Currently, laser is an essential tool for processing and synthesis of diverse materials and thereby is widely employed for practical use. Prof. Sugioka’s team aims at research and development of advanced laser processing which realizes low environmental load, high quality, high efficiency fabrication of materials by using ultrafast lasers such as femtosecond and picosecond lasers. The developed techniques include three-dimensional (3D) micro/nanofabrication, high aspect ratio machining, and synthesis of new materials, which are applied for fabrication of biochips and high function photonic and electronic micro/nanodevices. Among them, 3D micro/nanofabrication is reviewed in this paper. The extremely high peak intensity associated with ultrashort pulse width of femtosecond lasers enabled inducing nonlinear multiphoton absorption in materials that are transparent to the laser wavelength. More importantly, focusing the fs laser beam inside the transparent materials confined the nonlinear interaction to within the focal volume only, realizing 3D micro/nanofabrication. This 3D capability offers three different processing schemes for use in fabrication: undeformative, subtractive, and additive. Furthermore, a hybrid approach of different schemes can create much more complex 3D structures and thereby promises to enhance the functionality of the structures created. Thus, hybrid fs laser 3D microprocessing opens a new door for material processing.
Micromanufacturing of composite materials: a review
Mahadi Hasan, Jingwei Zhao , Zhengyi Jiang
2019, 1(1) doi: 10.1088/2631-7990/ab0f74
Recently, the use of composite materials in miniaturized scale is receiving much attention in the fields of medicine, electronics, aerospace, and microtooling. A common trend for producing miniaturized composite parts is micromanufacturing. This trend to miniaturization has, in fact, moved very quickly during the last two decades, driven primarily by electronics and silicon (Si)-based products. Nevertheless, Si-based products have some intrinsic limitations in respect to geometry (2D and 2.5D), material (only Si), mechanical performance and cost. These issues have led researchers to find alternative bulk materials. Consequently, the possibilities of using bulk materials, such as metals, ceramics, polymers, and their alloys, are also so saturated that it may be difficult to achieve the highest material properties by a monolithic material. Composite materials, on the other hand, exhibit endless possibilities for meeting many of the emerging industrial requirements, in terms of extreme mechanical, electrical, magnetic, optical, and thermal properties. By choosing an appropriate combination, it is also possible to attain specific properties, and thus composite materials are indispensable in a variety of applications today from micro- to nanoscale. There has been, however, no comprehensive literature published that reviews, compares, and discusses the ongoing micromanufacturing methods for producing miniaturized composite components. This study identifies the major micromanufacturing methods used with composite materials, categorizes their subclasses, and highlights the latest developments, new trends, and effects of key factors on the productivity, quality, and cost of manufacturing composite materials. A comparative study is presented that shows the potential and versatility associated with producing composite materials along with possible future applications. This review will be helpful in promoting micromanufacturing technology for fabricating miniaturized products made of composite materials to meet the growing industrial demand worldwide.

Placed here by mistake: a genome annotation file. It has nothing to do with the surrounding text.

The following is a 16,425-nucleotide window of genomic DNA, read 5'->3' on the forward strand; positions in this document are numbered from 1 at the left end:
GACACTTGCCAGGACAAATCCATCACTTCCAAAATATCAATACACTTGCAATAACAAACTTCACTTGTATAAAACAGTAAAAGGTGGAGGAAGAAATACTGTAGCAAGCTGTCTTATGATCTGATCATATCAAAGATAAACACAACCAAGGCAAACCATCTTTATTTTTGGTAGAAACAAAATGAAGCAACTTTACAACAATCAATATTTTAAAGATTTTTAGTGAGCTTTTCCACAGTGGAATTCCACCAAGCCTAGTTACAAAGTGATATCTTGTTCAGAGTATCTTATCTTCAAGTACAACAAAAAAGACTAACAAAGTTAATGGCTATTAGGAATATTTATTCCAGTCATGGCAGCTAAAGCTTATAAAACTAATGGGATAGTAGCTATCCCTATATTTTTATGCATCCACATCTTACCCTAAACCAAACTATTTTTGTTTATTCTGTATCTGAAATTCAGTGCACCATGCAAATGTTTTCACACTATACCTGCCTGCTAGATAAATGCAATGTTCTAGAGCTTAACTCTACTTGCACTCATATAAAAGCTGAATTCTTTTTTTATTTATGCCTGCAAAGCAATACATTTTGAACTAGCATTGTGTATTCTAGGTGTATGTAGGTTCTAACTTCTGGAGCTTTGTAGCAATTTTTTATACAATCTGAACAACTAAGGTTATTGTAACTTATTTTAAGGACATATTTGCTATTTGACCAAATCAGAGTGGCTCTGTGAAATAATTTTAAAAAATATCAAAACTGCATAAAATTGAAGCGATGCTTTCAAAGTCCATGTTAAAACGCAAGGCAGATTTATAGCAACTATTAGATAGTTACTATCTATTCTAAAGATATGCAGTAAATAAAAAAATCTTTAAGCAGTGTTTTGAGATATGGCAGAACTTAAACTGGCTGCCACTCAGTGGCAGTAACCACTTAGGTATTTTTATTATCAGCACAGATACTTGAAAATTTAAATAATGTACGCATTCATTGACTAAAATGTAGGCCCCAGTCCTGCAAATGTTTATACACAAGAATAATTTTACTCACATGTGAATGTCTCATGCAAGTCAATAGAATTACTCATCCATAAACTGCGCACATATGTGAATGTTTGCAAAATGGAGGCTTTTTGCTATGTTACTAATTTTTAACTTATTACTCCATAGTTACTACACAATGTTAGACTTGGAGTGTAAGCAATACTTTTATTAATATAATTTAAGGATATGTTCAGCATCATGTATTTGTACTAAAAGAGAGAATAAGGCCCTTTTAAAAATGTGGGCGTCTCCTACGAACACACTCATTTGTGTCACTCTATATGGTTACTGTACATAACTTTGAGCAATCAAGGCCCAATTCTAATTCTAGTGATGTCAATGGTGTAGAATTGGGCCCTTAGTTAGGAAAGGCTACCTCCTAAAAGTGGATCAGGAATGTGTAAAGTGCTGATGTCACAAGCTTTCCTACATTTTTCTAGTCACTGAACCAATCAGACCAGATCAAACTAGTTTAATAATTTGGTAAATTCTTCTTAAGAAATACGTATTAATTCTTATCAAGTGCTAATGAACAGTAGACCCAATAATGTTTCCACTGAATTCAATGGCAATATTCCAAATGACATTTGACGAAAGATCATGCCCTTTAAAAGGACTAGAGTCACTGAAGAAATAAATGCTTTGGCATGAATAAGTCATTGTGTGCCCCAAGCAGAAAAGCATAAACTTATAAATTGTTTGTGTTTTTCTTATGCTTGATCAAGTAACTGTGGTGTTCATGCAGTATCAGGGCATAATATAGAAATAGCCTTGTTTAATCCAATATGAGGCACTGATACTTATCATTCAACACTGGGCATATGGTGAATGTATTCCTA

Additive manufacturing of precision optics at micro and nanoscale
Abolfazl Zolfaghari, Tiantong Chen, Allen Y. Yi
2019, 1(1) doi: 10.1088/2631-7990/ab0fa5

In optical manufacturing, as an alternative, additive manufacturing processes have been gaining a lot of interest because of their unique capabilities in the fabrication of extremely complex shapes that was quite difficult or impossible in the past using traditional fabrication methods, such as precision machining, compression or injection molding processes. Additive manufacturing also provides extreme flexibility to the design and manufacturing of optical components compared to more traditional processes. Additive manufacturing can be utilized to fabricate single optical elementss or systems at both microscale or nanoscale level. Other advantages over conventional methods are less material waste and less time between design and manufacturing. Moreover, its capability in the manufacturing of multiple parts without assembly, although has not yet been completely developed, can be considered another advantage. 

Additive manufacturing of precision optics offers a solution to extremely high level of customization. At present stage, additive manufacturing of precision optical components excels at both microscale (microlens or micromirror) and nanoscale optical fabrication with most work conducted on the processes for microoptical components. Thus this review is mainly focused on discussions about optical fabrication at micro and nanoscale since the additive manufacturing processes available today are not easily scalable to large size optics. The limitations and achievements of these additive manufacturing methods for micro and nanoscale optical fabrication are discussed in details in the review as well. For applications of additive manufacturing of optics with nanoscale features, the processes reviewed include dip pen nanolithography, electrohydrodynamic jet printing, and direct laser writing.